The tranquility of a small town is marred only by sheriff Tod Shaw's unsuccessful courtship of widow Ellen Benson, a pacifist who can't abide guns and those who use them. But violence descends on Ellen's household willy-nilly when the U.S. President passes through town... and slightly psycho hired assassin John Baron finds the Benson home ideal for an ambush. Written by
Rod Crawford <firstname.lastname@example.org>
After the film was withdrawn from circulation, there was a failure to renew the copyright and it fell into the public domain. As a result, in the early years of home video, the film became widely available from a number of discount/public domain labels See more »
As seen from the train depot, the house where the assassins are hiding is way up on a hill, well back from and high above the station. But as seen in shots looking down at the depot from the window in the house, the depot is only slightly higher than the house, and so close as to be almost next to it. See more »
I'm at a loss to explain why Frank Sinatra chose this particular project in the wake of all the acclaim he got for From Here to Eternity. Without his presence in the film, Suddenly with its length of 75 minutes on my VHS version would be a B film, even with Sterling Hayden starring in it as the sheriff. My guess is that Sinatra wanted to expand and test himself as an actor, something he did less and less of in the following decade.
The President of the United States is coming to the small town of Suddenly where he will leave the train he's traveling on and proceed by motorcade to a vacation in the Sierras. The Secret Service has come to town to do their usual thing in protecting the Chief Executive.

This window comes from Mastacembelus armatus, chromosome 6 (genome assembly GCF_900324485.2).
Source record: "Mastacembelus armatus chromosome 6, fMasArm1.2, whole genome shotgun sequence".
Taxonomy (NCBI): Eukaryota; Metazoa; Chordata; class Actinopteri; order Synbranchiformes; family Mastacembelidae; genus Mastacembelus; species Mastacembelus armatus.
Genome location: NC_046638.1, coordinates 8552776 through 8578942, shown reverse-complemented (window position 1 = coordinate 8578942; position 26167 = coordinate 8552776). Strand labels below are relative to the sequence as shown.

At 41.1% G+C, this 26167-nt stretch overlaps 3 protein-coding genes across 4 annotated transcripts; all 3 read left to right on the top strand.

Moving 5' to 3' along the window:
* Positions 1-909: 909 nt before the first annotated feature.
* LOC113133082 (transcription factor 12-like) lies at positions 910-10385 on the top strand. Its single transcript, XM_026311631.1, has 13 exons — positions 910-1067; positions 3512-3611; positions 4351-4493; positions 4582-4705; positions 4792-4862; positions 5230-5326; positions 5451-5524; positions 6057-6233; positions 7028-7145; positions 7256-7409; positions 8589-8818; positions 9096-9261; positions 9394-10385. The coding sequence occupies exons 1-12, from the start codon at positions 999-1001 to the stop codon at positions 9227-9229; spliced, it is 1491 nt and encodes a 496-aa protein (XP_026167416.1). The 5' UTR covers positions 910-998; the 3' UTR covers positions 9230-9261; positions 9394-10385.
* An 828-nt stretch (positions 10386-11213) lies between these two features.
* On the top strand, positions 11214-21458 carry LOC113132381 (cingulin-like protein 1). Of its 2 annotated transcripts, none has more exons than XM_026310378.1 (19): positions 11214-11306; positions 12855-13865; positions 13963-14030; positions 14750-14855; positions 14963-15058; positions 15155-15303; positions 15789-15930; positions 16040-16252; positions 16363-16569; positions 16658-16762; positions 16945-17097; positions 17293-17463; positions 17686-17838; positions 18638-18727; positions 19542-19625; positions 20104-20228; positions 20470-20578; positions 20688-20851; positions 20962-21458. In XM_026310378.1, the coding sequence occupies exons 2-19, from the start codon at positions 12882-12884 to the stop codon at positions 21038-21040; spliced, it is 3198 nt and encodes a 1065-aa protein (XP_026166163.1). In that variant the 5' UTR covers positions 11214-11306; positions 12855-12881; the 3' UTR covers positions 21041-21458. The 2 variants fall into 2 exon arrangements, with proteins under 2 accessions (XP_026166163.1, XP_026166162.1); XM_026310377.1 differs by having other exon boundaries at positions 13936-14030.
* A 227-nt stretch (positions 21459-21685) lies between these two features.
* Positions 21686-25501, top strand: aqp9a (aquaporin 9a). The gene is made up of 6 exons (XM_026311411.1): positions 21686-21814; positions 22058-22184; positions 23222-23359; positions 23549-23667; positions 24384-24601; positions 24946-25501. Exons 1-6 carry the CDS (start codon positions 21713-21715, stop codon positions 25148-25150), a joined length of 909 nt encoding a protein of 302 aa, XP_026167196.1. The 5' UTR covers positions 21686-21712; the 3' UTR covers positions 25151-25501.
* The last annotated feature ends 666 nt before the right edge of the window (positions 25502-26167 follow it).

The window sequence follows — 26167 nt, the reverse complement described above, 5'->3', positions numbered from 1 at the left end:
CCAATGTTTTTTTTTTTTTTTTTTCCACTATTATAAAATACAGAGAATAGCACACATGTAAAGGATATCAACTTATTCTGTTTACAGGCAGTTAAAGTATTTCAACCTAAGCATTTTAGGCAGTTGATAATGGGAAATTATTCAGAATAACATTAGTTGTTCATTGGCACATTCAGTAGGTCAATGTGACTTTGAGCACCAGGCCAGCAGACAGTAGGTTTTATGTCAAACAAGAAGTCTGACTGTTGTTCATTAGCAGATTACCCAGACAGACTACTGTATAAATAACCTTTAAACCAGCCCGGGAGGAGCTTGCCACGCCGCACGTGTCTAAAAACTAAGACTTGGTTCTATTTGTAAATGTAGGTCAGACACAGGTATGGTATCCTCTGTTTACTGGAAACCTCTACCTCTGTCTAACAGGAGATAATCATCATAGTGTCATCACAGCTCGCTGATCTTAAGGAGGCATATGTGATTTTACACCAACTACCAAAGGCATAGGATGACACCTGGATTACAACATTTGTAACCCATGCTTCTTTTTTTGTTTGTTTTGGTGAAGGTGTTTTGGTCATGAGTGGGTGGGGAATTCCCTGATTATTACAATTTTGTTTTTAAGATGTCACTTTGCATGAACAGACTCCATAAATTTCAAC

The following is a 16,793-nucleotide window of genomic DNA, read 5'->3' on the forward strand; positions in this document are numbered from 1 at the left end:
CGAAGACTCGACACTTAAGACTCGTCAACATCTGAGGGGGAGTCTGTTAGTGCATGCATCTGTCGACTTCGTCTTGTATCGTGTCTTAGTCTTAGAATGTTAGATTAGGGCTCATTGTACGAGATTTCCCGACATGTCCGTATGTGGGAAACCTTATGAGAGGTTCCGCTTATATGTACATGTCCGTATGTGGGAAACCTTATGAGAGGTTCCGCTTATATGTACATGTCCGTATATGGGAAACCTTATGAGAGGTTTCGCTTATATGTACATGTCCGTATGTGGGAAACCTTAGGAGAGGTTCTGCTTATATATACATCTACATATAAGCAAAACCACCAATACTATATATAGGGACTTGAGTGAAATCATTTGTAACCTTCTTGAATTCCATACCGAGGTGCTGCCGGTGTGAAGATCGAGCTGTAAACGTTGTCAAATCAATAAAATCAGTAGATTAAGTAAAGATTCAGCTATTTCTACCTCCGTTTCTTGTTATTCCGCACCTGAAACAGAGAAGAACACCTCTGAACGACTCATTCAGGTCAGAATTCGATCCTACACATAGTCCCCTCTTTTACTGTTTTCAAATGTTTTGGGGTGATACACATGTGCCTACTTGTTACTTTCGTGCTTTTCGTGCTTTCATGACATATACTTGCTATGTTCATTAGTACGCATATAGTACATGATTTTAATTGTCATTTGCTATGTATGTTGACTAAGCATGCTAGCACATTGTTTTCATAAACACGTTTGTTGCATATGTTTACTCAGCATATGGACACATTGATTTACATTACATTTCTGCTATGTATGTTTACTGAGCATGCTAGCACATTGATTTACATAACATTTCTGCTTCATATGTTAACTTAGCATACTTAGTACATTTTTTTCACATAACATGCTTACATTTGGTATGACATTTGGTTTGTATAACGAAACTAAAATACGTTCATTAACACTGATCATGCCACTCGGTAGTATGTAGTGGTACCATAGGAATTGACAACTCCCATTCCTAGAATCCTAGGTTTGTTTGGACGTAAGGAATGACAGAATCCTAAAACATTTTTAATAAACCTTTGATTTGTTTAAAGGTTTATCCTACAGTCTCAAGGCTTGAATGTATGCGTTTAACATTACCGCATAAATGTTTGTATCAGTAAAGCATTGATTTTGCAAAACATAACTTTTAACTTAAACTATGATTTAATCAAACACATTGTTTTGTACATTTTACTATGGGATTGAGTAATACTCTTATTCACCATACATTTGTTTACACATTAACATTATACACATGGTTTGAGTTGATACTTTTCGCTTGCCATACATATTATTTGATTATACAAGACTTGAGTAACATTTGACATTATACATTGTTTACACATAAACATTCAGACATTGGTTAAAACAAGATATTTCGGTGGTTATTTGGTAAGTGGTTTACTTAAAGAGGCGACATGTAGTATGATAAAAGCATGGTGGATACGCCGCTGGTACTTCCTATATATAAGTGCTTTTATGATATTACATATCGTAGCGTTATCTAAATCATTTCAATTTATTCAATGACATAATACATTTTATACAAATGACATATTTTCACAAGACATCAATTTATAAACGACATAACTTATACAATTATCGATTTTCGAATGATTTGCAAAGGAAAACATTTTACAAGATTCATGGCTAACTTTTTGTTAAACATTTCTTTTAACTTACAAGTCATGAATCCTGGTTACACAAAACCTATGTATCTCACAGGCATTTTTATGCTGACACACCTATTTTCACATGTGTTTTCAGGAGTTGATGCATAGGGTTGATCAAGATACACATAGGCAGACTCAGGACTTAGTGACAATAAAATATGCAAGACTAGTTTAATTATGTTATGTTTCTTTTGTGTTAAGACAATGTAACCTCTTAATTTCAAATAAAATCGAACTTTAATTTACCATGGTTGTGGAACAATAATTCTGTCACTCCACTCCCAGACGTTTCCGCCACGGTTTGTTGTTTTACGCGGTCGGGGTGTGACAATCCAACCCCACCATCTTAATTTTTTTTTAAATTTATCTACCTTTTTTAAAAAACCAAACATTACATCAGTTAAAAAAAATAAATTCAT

But three contract killers headed by Frank Sinatra are in town to kill the president. We're never told exactly who is paying for this contract, but the inference is that it is our Cold War enemies. Through a combination of circumstances the sheriff is wounded and the head of Secret Service detail, Willis Bouchey, is killed. And the killers are holed up in Nancy Gates's house with her, her father-in-law James Gleason, and child Kim Charney and the wounded Hayden.
Most of the film is taken up with the wait for the train to arrive where a lot of souls are bared open, including Sinatra's. It's the one and only time that Francis Albert ever essayed the role of an out and out villain. He does it well, but I suspect he didn't want to push it with his public too much, so he never did anyone as evil as this again.
Of course history tells us that the president named Eisenhower at the time never was an assassin's target so we know Sinatra's efforts will fail. However it's rather ingenious as to how it does fail.
I think more than fans of old Blue Eyes will like Suddenly.
20 of 24 people found this review helpful.
Was this review helpful to you?